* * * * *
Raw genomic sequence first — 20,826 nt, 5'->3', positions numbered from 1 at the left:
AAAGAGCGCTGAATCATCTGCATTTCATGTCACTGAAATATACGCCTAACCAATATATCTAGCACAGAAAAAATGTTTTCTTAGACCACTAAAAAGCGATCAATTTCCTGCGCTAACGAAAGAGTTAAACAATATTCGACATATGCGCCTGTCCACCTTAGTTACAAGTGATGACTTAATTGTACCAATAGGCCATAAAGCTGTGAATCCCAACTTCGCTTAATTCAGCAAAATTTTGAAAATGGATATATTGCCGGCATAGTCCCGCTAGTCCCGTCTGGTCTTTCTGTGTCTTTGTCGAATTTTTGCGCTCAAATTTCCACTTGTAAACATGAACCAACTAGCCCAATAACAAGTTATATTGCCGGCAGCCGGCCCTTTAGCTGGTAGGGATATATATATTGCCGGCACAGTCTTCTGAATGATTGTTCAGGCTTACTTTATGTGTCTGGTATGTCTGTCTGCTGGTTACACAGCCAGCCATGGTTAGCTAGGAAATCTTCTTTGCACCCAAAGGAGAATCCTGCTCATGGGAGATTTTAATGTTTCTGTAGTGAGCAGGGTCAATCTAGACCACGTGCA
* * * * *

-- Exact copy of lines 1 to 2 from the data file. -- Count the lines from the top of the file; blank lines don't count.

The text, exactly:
Raw genomic sequence first — 20,826 nt, 5'->3', positions numbered from 1 at the left:
AAAGAGCGCTGAATCATCTGCATTTCATGTCACTGAAATATACGCCTAACCAATATATCTAGCACAGAAAAAATGTTTTCTTAGACCACTAAAAAGCGATCAATTTCCTGCGCTAACGAAAGAGTTAAACAATATTCGACATATGCGCCTGTCCACCTTAGTTACAAGTGATGACTTAATTGTACCAATAGGCCATAAAGCTGTGAATCCCAACTTCGCTTAATTCAGCAAAATTTTGAAAATGGATATATTGCCGGCATAGTCCCGCTAGTCCCGTCTGGTCTTTCTGTGTCTTTGTCGAATTTTTGCGCTCAAATTTCCACTTGTAAACATGAACCAACTAGCCCAATAACAAGTTATATTGCCGGCAGCCGGCCCTTTAGCTGGTAGGGATATATATATTGCCGGCACAGTCTTCTGAATGATTGTTCAGGCTTACTTTATGTGTCTGGTATGTCTGTCTGCTGGTTACACAGCCAGCCATGGTTAGCTAGGAAATCTTCTTTGCACCCAAAGGAGAATCCTGCTCATGGGAGATTTTAATGTTTCTGTAGTGAGCAGGGTCAATCTAGACCACGTGCA